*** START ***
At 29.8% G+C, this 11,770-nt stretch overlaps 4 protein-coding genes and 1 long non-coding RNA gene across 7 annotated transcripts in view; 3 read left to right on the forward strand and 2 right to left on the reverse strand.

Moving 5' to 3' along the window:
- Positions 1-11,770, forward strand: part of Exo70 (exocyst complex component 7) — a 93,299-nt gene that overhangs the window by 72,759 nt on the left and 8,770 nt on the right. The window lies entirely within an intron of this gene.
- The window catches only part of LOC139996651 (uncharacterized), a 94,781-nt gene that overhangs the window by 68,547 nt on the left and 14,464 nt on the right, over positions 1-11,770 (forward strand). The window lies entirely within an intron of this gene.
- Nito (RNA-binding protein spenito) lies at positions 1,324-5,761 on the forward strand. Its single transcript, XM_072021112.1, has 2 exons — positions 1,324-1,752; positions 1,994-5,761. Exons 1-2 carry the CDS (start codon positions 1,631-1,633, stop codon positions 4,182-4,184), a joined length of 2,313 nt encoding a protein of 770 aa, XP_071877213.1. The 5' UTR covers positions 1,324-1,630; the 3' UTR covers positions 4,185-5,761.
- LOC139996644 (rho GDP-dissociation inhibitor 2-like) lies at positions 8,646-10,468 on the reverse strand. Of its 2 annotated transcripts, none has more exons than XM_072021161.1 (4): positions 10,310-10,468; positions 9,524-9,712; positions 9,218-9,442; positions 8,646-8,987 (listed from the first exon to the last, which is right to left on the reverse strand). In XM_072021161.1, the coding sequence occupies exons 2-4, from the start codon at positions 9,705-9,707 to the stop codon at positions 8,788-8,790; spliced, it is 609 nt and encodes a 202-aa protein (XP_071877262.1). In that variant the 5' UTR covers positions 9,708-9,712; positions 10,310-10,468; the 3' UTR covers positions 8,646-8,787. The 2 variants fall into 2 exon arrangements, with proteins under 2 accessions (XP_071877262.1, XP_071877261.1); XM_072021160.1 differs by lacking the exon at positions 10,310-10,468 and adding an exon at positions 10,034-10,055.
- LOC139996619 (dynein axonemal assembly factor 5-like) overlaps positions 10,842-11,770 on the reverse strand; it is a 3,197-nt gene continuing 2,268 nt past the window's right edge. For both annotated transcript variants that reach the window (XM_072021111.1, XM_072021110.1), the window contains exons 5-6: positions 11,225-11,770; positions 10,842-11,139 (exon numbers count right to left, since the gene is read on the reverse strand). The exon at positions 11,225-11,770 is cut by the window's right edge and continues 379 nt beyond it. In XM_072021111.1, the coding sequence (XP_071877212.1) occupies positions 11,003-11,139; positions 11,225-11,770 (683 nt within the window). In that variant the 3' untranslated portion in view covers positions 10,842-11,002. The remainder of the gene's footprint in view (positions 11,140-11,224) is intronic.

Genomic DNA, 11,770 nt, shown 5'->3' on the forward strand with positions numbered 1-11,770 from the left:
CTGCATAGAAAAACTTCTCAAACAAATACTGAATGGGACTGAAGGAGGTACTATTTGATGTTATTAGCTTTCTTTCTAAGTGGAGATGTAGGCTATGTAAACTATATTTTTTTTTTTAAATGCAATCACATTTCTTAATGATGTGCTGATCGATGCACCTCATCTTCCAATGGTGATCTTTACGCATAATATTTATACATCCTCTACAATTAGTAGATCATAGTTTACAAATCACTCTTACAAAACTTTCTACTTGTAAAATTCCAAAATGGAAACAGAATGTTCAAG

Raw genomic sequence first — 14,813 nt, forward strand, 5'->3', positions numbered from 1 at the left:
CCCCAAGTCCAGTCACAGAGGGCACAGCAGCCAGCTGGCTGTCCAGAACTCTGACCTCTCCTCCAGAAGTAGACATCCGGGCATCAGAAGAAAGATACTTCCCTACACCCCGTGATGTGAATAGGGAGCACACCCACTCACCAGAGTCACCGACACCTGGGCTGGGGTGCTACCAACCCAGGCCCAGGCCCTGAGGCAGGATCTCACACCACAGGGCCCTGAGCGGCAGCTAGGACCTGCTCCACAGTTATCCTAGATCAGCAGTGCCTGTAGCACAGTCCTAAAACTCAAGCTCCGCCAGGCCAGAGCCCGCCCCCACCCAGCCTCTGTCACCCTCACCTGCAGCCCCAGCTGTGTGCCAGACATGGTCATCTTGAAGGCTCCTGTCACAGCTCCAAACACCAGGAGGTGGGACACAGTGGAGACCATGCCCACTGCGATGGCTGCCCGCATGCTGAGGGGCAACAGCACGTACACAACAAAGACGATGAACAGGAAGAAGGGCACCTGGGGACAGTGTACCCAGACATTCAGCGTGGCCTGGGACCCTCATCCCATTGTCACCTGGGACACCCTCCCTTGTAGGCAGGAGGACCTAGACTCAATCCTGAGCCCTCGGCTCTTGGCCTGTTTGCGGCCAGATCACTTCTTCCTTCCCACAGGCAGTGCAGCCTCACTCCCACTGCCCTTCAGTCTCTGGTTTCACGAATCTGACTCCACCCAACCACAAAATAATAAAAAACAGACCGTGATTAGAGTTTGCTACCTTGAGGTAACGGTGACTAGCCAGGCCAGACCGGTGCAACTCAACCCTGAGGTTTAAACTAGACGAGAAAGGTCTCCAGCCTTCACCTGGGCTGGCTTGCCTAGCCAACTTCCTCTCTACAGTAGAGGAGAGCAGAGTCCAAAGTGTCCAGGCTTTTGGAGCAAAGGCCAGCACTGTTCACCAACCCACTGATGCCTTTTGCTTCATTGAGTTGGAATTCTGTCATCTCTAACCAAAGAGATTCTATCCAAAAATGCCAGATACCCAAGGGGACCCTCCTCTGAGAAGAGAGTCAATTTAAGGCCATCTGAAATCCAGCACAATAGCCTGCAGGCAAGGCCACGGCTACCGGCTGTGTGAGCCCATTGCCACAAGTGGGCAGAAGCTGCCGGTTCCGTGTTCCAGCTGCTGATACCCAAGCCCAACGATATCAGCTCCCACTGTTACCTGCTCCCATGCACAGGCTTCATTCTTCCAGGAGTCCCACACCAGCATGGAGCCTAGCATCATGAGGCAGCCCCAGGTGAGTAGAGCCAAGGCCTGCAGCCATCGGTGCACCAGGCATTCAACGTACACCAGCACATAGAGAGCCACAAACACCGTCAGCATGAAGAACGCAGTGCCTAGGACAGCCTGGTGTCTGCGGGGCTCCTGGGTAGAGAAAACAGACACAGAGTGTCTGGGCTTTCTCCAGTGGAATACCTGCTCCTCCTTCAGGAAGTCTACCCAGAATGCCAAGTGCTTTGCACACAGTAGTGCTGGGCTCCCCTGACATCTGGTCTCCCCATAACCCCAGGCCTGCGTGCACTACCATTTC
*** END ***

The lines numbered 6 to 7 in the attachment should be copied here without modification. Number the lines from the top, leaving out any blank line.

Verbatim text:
- LOC139996644 (rho GDP-dissociation inhibitor 2-like) lies at positions 8,646-10,468 on the reverse strand. Of its 2 annotated transcripts, none has more exons than XM_072021161.1 (4): positions 10,310-10,468; positions 9,524-9,712; positions 9,218-9,442; positions 8,646-8,987 (listed from the first exon to the last, which is right to left on the reverse strand). In XM_072021161.1, the coding sequence occupies exons 2-4, from the start codon at positions 9,705-9,707 to the stop codon at positions 8,788-8,790; spliced, it is 609 nt and encodes a 202-aa protein (XP_071877262.1). In that variant the 5' UTR covers positions 9,708-9,712; positions 10,310-10,468; the 3' UTR covers positions 8,646-8,787. The 2 variants fall into 2 exon arrangements, with proteins under 2 accessions (XP_071877262.1, XP_071877261.1); XM_072021160.1 differs by lacking the exon at positions 10,310-10,468 and adding an exon at positions 10,034-10,055.
- LOC139996619 (dynein axonemal assembly factor 5-like) overlaps positions 10,842-11,770 on the reverse strand; it is a 3,197-nt gene continuing 2,268 nt past the window's right edge. For both annotated transcript variants that reach the window (XM_072021111.1, XM_072021110.1), the window contains exons 5-6: positions 11,225-11,770; positions 10,842-11,139 (exon numbers count right to left, since the gene is read on the reverse strand). The exon at positions 11,225-11,770 is cut by the window's right edge and continues 379 nt beyond it. In XM_072021111.1, the coding sequence (XP_071877212.1) occupies positions 11,003-11,139; positions 11,225-11,770 (683 nt within the window). In that variant the 3' untranslated portion in view covers positions 10,842-11,002. The remainder of the gene's footprint in view (positions 11,140-11,224) is intronic.